CaringBridge, CarePages: community support sites

This weekend the Associated Press is publishing a story about CaringBridge and a similar site, CarePages. It relates the experience of several users, including my community and family during my cancer adventure last year (see my CaringBridge journal.).

Newcomers: if you’re looking for great resources for self-education on how to be an effective consumer in today’s healthcare system, here’s a post from my CaringBridge site a few weeks ago: …


RESOURCES FOR INTERNET PATIENTS

As regular readers know, during this past year I’ve become a strong advocate of all the ways patients can improve their outcomes and their experience, becoming active participants in their care, especially by using the Internet.

Here are some resources:

  • The E-Patients blog: E-patients are “empowered, engaged, equipped and enabled.” This blog covers a wide range of topics about the new world of participatory medicine. If you’re a patient or family in need, educate yourself by reading the wonderful “white paper” (manifesto) available on that site.
  • A community support site, like CaringBridge. It saves you an enormous amount of time corresponding, and lets your supporters check in anytime instead of keeping up with emails.
     To see how it works, you can get the whole year’s transcript (1/30/07 – 1/30/08) as a free download (one big file or single chapters), and read while you’re sitting in waiting rooms. :)
  • The New Life of e-Patient Dave is my blog about … well … my new life. Last year I was at the end of my mini-golf game, but I got a free replay. The New Life blog tells what I’m doing with that replay – mostly sharing what I learned during my adventure.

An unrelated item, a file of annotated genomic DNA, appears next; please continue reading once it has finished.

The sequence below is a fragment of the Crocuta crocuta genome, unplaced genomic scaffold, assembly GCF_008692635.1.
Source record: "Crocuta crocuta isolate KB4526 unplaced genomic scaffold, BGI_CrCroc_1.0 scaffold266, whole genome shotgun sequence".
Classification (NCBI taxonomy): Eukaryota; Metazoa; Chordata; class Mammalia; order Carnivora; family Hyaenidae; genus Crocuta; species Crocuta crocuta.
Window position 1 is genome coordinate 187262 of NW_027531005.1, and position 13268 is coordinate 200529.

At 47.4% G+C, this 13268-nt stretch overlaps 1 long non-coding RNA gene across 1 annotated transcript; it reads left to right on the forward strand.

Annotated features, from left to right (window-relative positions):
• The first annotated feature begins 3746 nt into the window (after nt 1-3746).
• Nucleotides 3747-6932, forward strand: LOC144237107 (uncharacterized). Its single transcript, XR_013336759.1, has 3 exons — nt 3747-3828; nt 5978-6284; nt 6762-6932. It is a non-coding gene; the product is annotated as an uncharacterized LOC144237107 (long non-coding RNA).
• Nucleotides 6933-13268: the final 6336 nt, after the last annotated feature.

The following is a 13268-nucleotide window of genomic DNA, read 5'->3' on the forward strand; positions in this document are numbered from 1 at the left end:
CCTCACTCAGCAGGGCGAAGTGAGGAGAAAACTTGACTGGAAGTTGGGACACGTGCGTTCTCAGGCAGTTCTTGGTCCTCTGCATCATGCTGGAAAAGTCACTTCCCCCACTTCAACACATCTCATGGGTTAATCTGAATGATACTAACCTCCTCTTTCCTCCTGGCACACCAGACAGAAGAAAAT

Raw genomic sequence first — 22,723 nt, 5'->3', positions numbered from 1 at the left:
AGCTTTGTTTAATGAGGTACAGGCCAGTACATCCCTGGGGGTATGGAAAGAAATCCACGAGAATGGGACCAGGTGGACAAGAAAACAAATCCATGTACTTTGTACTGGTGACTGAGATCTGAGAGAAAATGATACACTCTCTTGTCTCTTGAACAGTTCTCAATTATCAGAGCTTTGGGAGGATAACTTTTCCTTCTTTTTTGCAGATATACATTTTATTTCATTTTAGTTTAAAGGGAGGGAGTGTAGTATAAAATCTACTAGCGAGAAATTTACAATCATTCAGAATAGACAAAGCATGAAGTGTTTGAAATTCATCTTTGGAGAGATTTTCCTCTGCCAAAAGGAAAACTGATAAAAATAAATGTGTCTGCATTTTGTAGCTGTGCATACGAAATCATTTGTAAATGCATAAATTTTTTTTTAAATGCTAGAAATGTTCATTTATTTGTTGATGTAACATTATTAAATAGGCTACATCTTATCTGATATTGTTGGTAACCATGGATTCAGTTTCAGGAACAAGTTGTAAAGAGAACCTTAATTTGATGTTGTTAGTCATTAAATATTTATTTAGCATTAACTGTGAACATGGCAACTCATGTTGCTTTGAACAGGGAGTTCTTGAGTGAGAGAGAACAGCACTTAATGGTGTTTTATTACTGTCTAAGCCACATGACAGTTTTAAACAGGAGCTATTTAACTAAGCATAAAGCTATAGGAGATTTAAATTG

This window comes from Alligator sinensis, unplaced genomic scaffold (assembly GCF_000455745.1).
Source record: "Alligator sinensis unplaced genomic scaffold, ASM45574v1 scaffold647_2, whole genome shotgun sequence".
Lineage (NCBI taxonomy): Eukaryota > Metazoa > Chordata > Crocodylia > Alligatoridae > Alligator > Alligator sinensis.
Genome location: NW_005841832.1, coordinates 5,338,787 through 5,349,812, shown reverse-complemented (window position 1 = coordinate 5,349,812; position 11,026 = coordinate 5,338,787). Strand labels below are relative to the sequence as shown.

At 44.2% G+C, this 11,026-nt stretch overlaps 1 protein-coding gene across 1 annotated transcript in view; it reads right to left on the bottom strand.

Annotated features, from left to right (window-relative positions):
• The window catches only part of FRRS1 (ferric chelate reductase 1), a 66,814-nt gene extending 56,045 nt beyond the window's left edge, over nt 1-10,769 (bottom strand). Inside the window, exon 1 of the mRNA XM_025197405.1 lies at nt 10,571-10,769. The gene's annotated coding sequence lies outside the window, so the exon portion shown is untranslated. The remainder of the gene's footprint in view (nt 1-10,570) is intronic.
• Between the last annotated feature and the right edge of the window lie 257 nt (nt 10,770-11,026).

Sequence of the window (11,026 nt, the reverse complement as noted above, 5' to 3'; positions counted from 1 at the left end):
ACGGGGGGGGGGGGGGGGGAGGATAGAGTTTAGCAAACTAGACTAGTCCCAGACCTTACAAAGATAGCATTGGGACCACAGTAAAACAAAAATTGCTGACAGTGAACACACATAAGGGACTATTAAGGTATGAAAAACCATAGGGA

On the New Life blog I’m starting a beginner’s guide to participatory medicine. It’s my effort to share what I learned last year, with the intention that others can take a shortcut. In particular I recommend the chapter about “the five pillars of participatory medicine.”

Those sites have many links to other web sites. Do your own exploring – see where it takes you.

And by all means, get out there and PARTICIPATE. In the world of blogging, that means you click the Comments link (or Guestbook, on CaringBridge), and enter questions or comments.

Be an e-patient: Ask what you want to know; say what you think.

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Comments

6 Responses to “CaringBridge, CarePages: community support sites”

  1. Susannah Fox says:

    Thanks, Dave. Did you happen to see that Scientific American highlights some studies this month showing that blogging is good for you?

    See:
    http://www.sciam.com/article.cfm?id=the-healthy-type

    I heard about it on this new blog:
    Mothers with Cancer

  2. No, I hadn’t heard about it. What priceless text:

    Scientists (and writers) have long known about the therapeutic benefits of writing about personal experiences, thoughts and feelings. But besides serving as a stress-coping mechanism, expressive writing produces many physiological benefits. Research shows that it improves memory and sleep, boosts immune cell activity and reduces viral load in AIDS patients, and even speeds healing after surgery.

    A study in the February issue of the Oncologist reports that cancer patients who engaged in expressive writing just before treatment felt markedly better, mentally and physically, as compared with patients who did not. …

    Excellent tip. Thanks.

  3. Paul says:

    I feel like http://posthope.org should be listed as an option here. It is a great alternative to the above listed services.

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